APR 01, 2017 2:08 PM PDT

First Approved Drug to Show Promise Against Mesothelioma


A cancer antibody is showing promising results against mesothelioma, one of the most lethal silent cancers. The antibody is known as pembrolizumab (Keytruda) and works as a second-line immunotherapy agent to destroy the cancer. Researchers say this is the first approved drug to show effectiveness against mesothelioma.

Image: firstwessex.com

As one of the most aggressive cancer types, mesothelioma is a cancer of the lining of the lung. Uniquely, this cancer is caused by exposure to manmade products containing the carcinogen asbestos. When breathed into the lungs, asbestos fibers get trapped and cause scarring and inflammation, triggering serious health conditions like mesothelioma. Though rare nowadays in the US, cases of mesotheliomas are still rampant in other parts of the world due to unregulated use of materials containing asbestos. The disease has a poor prognosis, with less than one-year survival rates after diagnosis.

"There have been a lot of studies looking at different drugs, but researchers have not seen positive results. But we've found this new class of drugs, checkpoint inhibitors, seems to be more effective than what's been available in the past,” said Dr. Evan Alley, a medical oncology specialist at the Penn Presbyterian Medical Center of the University of Pennsylvania Health System in Philadelphia, and the study’s lead author.

In a study of 25 patients with mesothelioma who were given pembrolizumab every 2 weeks for 2 years, the team observed significant changes in cancer progression. This included tumor shrinkage in 14 of the patients. The average survival time was extended to 18 month, of which the first 6 months seem to show no progression of cancer.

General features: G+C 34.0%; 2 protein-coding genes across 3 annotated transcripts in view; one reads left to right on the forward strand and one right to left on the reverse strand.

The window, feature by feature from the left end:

"Most patients who receive a second-line therapy have a life expectancy of about 6 or 7 months, so to have four patients still ongoing at 2 years is very encouraging,” said Dr. Alley.

Pembrolizumab targets the programmed cell death 1 (PD-1) receptor, a protein that’s responsible for preventing the immune system from attacking its own cells. Cancers can take advantage of this system by making its own proteins that bind to PD-1, which shuts down the body’s ability to kill the cancer. As an immunotherapy, pembrolizumab boosts the body’s ability to kill the cancer again. The drug is already approved for the treatment of several other types of cancer, including non-small cell lung cancer, melanoma, and some head and neck cancers.

While promising, the results of this study are limited by the small sample size. More validation studies are necessary to confirm the anticancer effects of pembrolizumab against mesothelioma. But as it is, chemotherapy as a first-line defense, and pembrolizumab as a second-line defense seems to be a promising strategy.

“This study provides evidence that some patients can have long-term disease control with this drug, which we haven't seen before. We need to better understand what we can do next to make immunotherapy more effective for more patients,” said Dr. Alley.

Additional sources: MNT

About the Author
  • I am a human geneticist, passionate about telling stories to make science more engaging and approachable. Find more of my writing at the Hopkins BioMedical Odyssey blog and at TheGeneTwist.com.
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